3
$\begingroup$

My 8 years old daughter was blowing soap bubbles. Most of the bubbles had color. She randomly choses a bubble with colors and lands it on the wand. Instantly it's color is gone. If she blows this bubble again in air it remains colorless, while the surviving bubbles in the air still show colors. Why is this happening, what is happening on impact that causes the bubble to lose its colors permanently? I have done it multiple times and the observation is constant irrespective of the bubble size. Let me clarify from the onset that I am not a physicist, in fact I am a biologist. But thus caught my attention and hence positing.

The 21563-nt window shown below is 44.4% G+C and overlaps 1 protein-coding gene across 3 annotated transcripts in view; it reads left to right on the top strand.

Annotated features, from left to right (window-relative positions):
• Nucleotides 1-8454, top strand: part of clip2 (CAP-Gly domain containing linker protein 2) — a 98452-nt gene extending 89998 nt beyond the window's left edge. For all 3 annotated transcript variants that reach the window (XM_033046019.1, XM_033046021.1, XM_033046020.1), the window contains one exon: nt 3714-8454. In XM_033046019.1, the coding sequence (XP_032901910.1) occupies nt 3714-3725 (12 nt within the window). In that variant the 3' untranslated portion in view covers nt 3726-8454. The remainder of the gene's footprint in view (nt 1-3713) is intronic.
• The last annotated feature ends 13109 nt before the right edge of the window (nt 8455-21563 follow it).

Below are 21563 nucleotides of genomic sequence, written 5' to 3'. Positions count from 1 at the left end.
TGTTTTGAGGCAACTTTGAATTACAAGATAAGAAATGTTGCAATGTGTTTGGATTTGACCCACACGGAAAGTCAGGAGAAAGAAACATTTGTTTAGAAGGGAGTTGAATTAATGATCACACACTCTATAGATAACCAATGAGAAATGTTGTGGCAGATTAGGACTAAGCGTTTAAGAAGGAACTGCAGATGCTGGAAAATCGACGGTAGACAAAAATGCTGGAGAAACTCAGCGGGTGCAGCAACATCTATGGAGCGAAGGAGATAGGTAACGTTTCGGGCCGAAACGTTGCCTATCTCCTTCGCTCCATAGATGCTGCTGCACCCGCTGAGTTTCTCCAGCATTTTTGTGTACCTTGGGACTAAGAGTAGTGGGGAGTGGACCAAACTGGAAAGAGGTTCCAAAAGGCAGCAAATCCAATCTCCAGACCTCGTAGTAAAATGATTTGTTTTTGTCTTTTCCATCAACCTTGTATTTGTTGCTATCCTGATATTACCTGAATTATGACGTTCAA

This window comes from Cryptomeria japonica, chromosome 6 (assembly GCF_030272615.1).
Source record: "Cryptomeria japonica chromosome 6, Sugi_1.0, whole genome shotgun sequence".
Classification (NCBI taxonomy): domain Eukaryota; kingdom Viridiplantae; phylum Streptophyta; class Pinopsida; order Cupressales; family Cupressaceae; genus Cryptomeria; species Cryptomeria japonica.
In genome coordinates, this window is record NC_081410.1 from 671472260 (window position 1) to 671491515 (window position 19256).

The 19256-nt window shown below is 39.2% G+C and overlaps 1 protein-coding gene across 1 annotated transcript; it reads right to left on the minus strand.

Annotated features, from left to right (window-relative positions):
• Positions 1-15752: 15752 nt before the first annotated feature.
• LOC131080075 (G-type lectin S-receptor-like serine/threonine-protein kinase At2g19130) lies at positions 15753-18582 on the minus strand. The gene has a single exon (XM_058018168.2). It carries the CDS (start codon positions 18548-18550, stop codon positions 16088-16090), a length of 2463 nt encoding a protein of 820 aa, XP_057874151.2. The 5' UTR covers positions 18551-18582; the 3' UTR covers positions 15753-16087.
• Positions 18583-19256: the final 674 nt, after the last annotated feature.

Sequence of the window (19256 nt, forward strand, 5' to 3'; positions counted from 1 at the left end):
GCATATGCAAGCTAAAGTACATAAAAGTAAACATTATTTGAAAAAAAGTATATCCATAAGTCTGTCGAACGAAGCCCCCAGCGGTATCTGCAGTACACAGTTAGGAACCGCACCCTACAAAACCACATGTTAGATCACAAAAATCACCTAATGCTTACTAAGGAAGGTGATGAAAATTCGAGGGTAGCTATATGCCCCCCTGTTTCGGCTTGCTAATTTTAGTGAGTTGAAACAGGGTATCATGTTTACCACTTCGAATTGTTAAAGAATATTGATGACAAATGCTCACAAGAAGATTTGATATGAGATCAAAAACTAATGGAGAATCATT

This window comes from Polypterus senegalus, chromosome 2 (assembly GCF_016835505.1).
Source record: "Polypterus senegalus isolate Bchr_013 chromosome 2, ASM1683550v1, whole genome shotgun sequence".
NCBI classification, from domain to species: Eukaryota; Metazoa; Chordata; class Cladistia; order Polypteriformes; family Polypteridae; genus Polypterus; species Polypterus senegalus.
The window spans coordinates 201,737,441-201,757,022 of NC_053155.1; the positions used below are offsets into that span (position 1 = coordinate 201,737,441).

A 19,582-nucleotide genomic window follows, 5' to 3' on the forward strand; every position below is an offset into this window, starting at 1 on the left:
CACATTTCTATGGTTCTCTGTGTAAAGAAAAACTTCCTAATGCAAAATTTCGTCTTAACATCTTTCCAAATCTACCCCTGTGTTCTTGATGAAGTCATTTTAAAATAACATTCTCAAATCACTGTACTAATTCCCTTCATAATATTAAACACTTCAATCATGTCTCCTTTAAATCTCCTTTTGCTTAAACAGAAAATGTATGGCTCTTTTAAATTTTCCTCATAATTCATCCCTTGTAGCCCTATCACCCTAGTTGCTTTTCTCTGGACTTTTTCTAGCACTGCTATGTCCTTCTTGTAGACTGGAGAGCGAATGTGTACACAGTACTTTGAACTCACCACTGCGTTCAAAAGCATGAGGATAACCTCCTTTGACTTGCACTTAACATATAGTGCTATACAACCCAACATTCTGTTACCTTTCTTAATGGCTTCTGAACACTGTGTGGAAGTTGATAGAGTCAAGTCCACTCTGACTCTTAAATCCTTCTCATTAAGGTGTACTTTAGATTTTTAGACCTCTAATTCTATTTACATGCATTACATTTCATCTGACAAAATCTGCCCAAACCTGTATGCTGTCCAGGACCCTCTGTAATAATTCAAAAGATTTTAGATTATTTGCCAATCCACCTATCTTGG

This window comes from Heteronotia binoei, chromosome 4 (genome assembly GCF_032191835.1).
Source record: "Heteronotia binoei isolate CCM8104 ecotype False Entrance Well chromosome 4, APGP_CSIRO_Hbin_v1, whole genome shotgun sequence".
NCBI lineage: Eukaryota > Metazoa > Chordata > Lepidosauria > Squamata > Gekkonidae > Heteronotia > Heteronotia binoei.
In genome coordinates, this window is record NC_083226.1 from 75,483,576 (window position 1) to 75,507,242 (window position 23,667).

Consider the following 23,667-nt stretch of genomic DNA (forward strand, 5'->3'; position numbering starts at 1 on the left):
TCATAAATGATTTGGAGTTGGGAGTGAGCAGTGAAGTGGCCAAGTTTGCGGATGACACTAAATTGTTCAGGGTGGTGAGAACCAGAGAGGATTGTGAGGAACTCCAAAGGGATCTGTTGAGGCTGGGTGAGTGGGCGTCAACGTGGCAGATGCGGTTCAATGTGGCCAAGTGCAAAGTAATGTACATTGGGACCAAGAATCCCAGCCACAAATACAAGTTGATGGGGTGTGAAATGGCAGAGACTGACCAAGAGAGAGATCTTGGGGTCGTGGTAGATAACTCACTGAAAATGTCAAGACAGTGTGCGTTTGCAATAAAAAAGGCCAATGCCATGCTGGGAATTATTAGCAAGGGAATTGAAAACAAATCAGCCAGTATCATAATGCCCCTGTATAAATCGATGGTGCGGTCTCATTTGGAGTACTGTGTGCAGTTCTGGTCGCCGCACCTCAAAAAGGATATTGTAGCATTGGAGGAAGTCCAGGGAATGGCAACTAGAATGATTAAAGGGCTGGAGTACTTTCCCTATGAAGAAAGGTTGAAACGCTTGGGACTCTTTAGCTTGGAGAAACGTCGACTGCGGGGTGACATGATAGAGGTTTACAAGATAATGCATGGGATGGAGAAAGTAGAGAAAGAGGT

$\endgroup$
5
$\begingroup$

I cannot be sure the following is the correct mechanism, but maybe part of liquid moves from the bubble to the wand, the bubble becomes thin, so the interference conditions are not satisfied for any wavelength of visible light, so the bubble loses colors. When you blow the bubble again, it does not become thicker and so it does not acquire colors.

| cite | improve this answer | |
$\endgroup$
  • $\begingroup$ Reasonable speculation. $\endgroup$ – Gilbert May 18 '19 at 1:36

Your Answer

By clicking “Post Your Answer”, you agree to our terms of service, privacy policy and cookie policy

Not the answer you're looking for? Browse other questions tagged or ask your own question.